Month: May 2016

On the power of men

I got the following on Facebook from Michael Thomas Cain:



It was originally posted by some humor page. Although the particular contrast is ridiculous, and though god knows women in general are disempowered in many more ways than are men in general, something serious lurks in the question. Part of the humor is that the man on the left appears to us, unquestionably, as an autonomous and empowered individual. Of course he’s Cary Grant and those are expensive clothes but a more modest figure along the same lines would still appear so. The man on the right not so much. And if we’re so moved we can BE him; but no matter how moved, we cannot be Mr Grant or any of his possible substitutes. Part of this sense derives from the authority we ascribe to the past, which is always greater than the authority we grant to the present. Yet, even so, someone came up with this.  We live in a society that detests the autonomous individual and one that exercises its power in invisible and therefore minimally resistible ways, such as through constant titillation of meaningless consumer desire. When I see men now, bankers and lawyers and the like, dressed in contemporary versions of Grant’s get up here, they look to me like fake grown ups in a school play.


Nine Wars

OR Books sent out a promo a few days ago for Patrick Cockburn’s War Diaries, which date back to 2001. It features an excerpted Q&A with Cockburn and began with this exchange, Cockburn’s end of which I found deft and provocative.

Q: The diaries go back to 2001. What can this long-ish view tell us that wasn’t apparent in day to day despatches?

Cockburn: It was not apparent until quite recently that the nine wars now going on between north Pakistan and north west Nigeria – Afghanistan, Iraq, Syria, south west Turkey, Yemen, Libya, South Sudan, north east Nigeria, Somalia – were part of a post-Cold War pattern in which states that had achieved independence and self-determination were destroyed or weakened by foreign intervention fueling and exacerbating internal discontents. There is beneath them a mix of on-and-off imperial intervention, sectarian war between Shia and Sunni, conflict between Saudi Arabia and Iran, dictatorship and revolution.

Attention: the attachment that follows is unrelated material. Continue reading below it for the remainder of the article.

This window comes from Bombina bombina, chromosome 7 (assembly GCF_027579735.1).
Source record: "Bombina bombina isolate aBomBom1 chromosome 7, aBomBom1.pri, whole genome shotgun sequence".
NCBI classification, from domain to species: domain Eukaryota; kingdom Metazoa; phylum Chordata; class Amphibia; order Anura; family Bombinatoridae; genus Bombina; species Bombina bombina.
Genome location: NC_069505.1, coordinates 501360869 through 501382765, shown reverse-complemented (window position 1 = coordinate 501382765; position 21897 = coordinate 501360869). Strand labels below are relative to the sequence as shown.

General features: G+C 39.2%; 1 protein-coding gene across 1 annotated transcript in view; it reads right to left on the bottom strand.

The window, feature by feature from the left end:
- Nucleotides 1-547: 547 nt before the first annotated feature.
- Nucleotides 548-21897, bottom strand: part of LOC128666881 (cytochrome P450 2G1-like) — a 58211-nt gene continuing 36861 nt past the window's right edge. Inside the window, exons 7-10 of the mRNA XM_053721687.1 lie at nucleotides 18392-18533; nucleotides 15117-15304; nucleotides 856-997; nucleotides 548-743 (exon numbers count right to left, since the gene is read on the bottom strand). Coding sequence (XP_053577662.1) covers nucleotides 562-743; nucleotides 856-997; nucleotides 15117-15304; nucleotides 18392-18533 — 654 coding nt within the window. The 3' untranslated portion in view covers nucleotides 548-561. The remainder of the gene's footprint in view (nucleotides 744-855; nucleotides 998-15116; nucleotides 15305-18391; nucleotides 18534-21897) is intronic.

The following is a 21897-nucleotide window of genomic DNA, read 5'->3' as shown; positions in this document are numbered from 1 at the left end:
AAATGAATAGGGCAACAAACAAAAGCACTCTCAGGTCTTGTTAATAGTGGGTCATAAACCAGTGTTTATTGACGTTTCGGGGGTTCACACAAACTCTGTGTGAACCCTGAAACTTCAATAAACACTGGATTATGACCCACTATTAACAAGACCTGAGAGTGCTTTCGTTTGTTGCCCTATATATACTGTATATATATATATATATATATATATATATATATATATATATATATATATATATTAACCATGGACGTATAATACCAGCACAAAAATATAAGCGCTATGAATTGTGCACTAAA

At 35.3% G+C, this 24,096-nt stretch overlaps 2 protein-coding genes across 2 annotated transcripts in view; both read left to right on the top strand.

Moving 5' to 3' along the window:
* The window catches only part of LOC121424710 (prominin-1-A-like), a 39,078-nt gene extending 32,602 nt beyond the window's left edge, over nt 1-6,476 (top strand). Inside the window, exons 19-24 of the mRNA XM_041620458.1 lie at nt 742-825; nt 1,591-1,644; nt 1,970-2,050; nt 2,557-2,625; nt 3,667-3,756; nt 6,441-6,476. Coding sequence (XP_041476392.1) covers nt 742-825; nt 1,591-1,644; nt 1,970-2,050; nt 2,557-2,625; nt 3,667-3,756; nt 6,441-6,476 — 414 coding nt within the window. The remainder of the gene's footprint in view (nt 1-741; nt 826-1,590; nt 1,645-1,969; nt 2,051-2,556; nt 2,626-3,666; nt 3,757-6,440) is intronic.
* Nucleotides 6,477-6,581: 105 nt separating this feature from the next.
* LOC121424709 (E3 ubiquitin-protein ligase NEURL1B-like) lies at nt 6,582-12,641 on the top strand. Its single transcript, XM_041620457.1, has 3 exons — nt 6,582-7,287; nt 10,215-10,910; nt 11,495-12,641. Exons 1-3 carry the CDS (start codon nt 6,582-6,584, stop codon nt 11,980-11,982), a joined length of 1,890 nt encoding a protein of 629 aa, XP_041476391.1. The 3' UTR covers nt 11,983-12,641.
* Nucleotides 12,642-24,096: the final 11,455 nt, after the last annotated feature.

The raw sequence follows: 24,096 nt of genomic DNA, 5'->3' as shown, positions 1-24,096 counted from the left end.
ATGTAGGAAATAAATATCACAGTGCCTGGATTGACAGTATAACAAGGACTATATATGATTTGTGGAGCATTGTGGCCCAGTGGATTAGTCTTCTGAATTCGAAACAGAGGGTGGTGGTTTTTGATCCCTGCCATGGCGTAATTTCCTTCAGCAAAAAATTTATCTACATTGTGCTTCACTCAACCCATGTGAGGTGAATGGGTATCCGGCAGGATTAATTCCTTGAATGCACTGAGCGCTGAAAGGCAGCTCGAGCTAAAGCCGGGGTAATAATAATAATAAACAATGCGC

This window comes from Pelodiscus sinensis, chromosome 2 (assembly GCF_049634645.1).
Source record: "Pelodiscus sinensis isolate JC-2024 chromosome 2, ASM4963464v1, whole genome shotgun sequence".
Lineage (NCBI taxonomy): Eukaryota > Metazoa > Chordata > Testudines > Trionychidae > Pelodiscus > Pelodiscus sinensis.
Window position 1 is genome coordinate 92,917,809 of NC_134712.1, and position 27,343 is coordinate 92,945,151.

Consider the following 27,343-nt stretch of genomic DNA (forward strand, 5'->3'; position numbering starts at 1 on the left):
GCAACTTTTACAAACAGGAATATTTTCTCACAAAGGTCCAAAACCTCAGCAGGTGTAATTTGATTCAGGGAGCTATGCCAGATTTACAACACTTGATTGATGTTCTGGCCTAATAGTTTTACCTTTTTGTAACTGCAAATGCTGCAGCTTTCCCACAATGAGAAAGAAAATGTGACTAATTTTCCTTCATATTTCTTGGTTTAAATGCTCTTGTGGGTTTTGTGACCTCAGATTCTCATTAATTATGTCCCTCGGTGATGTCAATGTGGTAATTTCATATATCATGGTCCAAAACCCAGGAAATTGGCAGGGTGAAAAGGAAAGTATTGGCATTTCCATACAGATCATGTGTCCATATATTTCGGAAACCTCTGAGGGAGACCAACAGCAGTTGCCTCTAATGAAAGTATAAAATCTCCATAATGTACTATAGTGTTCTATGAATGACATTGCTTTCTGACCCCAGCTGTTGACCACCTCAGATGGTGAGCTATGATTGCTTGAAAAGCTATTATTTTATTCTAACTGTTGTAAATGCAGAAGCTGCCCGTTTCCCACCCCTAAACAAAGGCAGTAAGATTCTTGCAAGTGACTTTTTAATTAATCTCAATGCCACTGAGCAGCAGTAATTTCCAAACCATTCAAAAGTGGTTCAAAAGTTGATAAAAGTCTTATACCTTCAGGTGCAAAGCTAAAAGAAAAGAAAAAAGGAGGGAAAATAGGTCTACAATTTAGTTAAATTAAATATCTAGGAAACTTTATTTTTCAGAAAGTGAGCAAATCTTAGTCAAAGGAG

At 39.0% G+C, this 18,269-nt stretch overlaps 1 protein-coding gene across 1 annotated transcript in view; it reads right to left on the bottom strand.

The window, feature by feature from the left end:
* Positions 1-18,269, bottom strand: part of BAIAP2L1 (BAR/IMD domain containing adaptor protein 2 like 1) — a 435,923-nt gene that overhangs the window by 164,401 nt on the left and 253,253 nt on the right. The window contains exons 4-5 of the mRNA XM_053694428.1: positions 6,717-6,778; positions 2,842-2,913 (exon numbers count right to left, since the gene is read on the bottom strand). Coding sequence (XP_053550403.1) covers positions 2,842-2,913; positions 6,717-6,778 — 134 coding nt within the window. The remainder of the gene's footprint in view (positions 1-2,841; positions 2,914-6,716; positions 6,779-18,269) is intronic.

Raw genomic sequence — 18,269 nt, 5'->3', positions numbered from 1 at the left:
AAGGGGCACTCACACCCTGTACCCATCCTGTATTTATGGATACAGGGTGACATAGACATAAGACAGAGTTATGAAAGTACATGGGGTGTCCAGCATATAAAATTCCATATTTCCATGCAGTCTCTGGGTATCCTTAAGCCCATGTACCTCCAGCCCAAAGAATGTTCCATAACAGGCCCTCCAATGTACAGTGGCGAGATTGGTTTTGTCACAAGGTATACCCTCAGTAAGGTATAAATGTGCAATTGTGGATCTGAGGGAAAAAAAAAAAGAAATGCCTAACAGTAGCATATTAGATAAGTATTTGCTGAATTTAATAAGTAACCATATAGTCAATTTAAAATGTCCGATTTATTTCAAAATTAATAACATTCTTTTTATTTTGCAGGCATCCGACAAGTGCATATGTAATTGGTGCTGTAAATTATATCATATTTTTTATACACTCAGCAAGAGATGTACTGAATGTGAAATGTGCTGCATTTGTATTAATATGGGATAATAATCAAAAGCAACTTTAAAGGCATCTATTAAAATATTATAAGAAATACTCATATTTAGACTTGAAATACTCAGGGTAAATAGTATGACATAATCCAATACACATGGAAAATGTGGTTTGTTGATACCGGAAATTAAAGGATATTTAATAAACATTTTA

Nine wars. I’d never seen nor heard any commentator give the count before. We’re all aware of these conflicts, they’re in the news often enough, but in this obviously very broad statement Cockburn puts them all right in front of us, with geographic coherence. Looking at the map is intriguing: if you draw a line straight west, from the northern Afghanistan/Pakistan border, where we long were led to believe bin Laden was hiding, essentially to Gibraltor; and another down toward the southwest along the border and stretching from there to the equator, within that wedge are all the conflicts he names plus a few others he doesn’t (Mali, Western Sahara, etc). This is gratifying somehow: I doubt I’m alone in wondering from time to time what’s exactly going on with these conflicts, which involve, to greater or lesser degrees, jihadism, sectarianism, oil, power vacuums, total corruption, and large scale enslavement especially of women — yet which seem somehow disconnected, without a coherent narrative relationship that one senses ought to be there. Makes me, at least, want to read Cockburn’s book.

Final thought: Near the center of this triangular area you cannot help but notice pulsing there a large organ of blood and money, Saudi Arabia. North of it, Iran. Slowly, painfully, the Obama administration has kind of, sort of, reoriented the US’s interests and attention, VERY slightly away from the Saudis and really, really slightly toward the Iranians. Similarly, a slight, slight turning of the shoulder to the Israelis.

Of the three the only one that practices a democracy of full-participation is Iran, which remains a state in some respects run by its democratically elected government and in other crucial respects tyrannized by clerics. Saudi is a tyranny outright and en toto; and Israeli is an apartheid state. Throw in our old friends the Egyptians: a military dictatorship.  The healthiest looking of these variously despotic and terroristic regimes — the one that shows any sort of promise of future improvement — to my eye is Iran. Nevertheless, the Obama reorientation will go no further under a Clinton administration and to some degree, likely a considerable degree, it will be reversed. Between the Iranians and the Saudis, I think we’ll be betting on the wrong horse. One of those kick-over-the-lantern and burn the stables down kind of horses, in fact.